In summary the community protest to God that they are innocent and God should know that and is welcome to verify it. Now of course these people were not perfect, however they confidently proclaim their covenantal faithfulness in a manner reminiscent of a young David.
They felt like all of God’s purpose with them had been undone. Interesting verse 19 refers to wild dogs/jackals (depending on the translation). Others state the:
word tannîm [should be translated as] sea monster—a singular noun—is preferable in this context, since in many instances in the Psalter, the sea is viewed as a place of chaos. See, e.g., 46:2–3; 65:7; 74:14; 89:9; and 148:7.15
The near east mythology spoke of the sea monster/god of chaos, which was destroyed by Baal in creation. This imagery is sometimes appropriated to the God of Israel (see for example Clines & Davies16 and the Anchor Yale Bible Dictionary17). In effect the community is describing themselves as being taken back to the beginning of Gen 1:2 when the earth was watery chaos and in darkness.
Regardless of the hopelessness of the imagery they employ, one thing is clear. This community is faithful and God is not intervening.
The request or demand v22-26
The community concludes they are being killed because of God. He has the power to intervene, they have not broken the covenant so punishment is undeserved. Therefore God’s lack of intervention makes Him responsible.
In contrast to the thoughts of Luther and others, I do not see this as any kind of martyr’s prayer. But these people are not reframing their deaths as service to God. While yes, it is true that:
verse 22 offers us the opportunity to transform our meaningless pain into an opportunity to glorify God. How we choose to respond to undeserved pain is a “kingdom moment,” a moment to reflect values that are not of this world but come only by the power and strength of God.18
This feels like taking the verse out of its context. The people are complaining about God’s inaction, not transforming this into a moment of “suffering for God praise”. Reading the verse as a martyr’s prayer minimises the power of the verse – an inspired honest complaint, the spirit of which speaks clearly to many bewildered by suffering. Rather than transform the passage we should instead take comfort from seeing God accept and preserve such communication as an acceptable response of his suffering people to the troubles of life.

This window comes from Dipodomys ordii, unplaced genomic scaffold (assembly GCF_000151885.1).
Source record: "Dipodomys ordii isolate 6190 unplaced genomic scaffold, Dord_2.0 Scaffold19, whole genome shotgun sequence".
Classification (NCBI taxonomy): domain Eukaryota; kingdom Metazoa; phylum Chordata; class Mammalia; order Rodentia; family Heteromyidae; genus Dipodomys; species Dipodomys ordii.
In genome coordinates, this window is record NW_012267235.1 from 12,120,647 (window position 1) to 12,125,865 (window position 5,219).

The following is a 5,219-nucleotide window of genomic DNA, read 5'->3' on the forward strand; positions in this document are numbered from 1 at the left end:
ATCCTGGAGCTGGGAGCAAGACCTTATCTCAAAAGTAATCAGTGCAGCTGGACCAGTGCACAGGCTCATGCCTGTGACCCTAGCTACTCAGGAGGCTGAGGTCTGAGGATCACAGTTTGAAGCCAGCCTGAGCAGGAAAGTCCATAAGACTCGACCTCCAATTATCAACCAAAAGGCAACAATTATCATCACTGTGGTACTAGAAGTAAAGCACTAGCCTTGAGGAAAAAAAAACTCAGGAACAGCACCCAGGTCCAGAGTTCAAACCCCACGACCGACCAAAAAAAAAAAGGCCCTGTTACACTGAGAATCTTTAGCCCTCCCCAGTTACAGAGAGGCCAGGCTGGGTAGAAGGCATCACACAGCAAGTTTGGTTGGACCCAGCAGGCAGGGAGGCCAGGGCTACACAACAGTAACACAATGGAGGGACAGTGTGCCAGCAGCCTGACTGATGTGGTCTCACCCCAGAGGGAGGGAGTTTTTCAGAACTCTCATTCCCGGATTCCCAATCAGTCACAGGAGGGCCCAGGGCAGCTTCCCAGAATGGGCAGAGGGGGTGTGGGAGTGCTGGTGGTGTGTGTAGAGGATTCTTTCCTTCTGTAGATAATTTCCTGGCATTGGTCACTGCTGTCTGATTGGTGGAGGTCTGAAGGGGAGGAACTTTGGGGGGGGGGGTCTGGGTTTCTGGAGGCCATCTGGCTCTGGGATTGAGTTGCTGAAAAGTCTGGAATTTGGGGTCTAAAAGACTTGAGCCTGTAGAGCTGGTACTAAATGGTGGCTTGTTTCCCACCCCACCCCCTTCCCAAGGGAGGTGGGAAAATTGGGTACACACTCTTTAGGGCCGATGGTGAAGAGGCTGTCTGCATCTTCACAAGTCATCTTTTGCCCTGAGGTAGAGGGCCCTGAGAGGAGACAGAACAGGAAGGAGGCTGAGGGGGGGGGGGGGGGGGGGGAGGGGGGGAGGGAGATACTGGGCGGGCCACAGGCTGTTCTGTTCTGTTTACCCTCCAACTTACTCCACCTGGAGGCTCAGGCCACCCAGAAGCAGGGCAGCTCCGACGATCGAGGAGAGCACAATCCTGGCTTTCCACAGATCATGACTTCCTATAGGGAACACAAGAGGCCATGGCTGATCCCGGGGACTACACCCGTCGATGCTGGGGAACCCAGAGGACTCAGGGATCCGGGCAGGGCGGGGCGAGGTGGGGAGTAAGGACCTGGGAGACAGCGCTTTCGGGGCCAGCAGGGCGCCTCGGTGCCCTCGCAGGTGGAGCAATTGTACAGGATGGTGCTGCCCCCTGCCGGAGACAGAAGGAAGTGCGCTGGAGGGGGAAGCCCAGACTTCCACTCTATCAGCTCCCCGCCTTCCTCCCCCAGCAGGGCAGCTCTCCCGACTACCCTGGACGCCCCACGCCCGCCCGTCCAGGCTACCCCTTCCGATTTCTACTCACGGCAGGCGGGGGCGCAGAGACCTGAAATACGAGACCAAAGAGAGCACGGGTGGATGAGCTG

Paul’s use of the passage in Rom 8:35-36 demonstrates this simpler meaning is the better one. Paul uses the passage to demonstrate that the sword will come to the faithful, nothing more or less, in his broader dialogue about the love of God remaining with us regardless of our circumstances.
In their complaint to God they also echo the taunts of Elijah on Mt Carmel toward Baal. This “sleeping deity,” a depiction found in other texts in the ancient Near East.19 To our ear such language sounds borderline blasphemy. Psa 121:3 is clear that God definitely does not slumber or sleep. So here we have an inspired prayer which contradicts other scripture. Surely this demonstrates His tolerance towards people under pressure. While the tone is essentially faithful, it is clearly bewildered and frustrated. ‘Where are you?’ is the question of the people. ‘How does this match your promises and purpose?’ God preserves a prayer where people get right to the edge of faith, challenging God on why He is absent in their time of need.
We saw in the first 8 verses that these people are faithful. We can only conclude God is happy to engage in such dialogue, as Futato says:
When we experience mysterious suffering in the service of the Kingdom, let us take full advantage of the freedom God has given us in Psalm 44, freedom to honestly admit our perplexity, to lament our situation, and to pray for help, depending all the while on God’s unfailing love.20
There is no ‘aha’ moment of restoration in the psalm. We have no happy ending either in the psalm or broader certain context. This lack of a neat conclusion is a blessing, the psalm maintains the power of its suffering and wrestling with God without the pretty resolution which would dilute its power to speak to the suffering.
the recontextualization and transformation in this psalm is incomplete; the speaker is at the threshold of a new understanding but has not entered, and the reader is left to ponder his or her own willingness to enter. The speaker and the reader wait for a new revealing of the unperceived steps of God through the great waters (v 20), which will become a new mystery, a reality not discoverable by ordinary observation. The psalm invites us as readers to ponder the mystery of the “unknown tracks” of God in the midst of our distress. Has his loyal-love (v 9) failed? Can we still trust his promises? Vv 12–21 give us the basis for an affirmative answer, but the decision is ours.21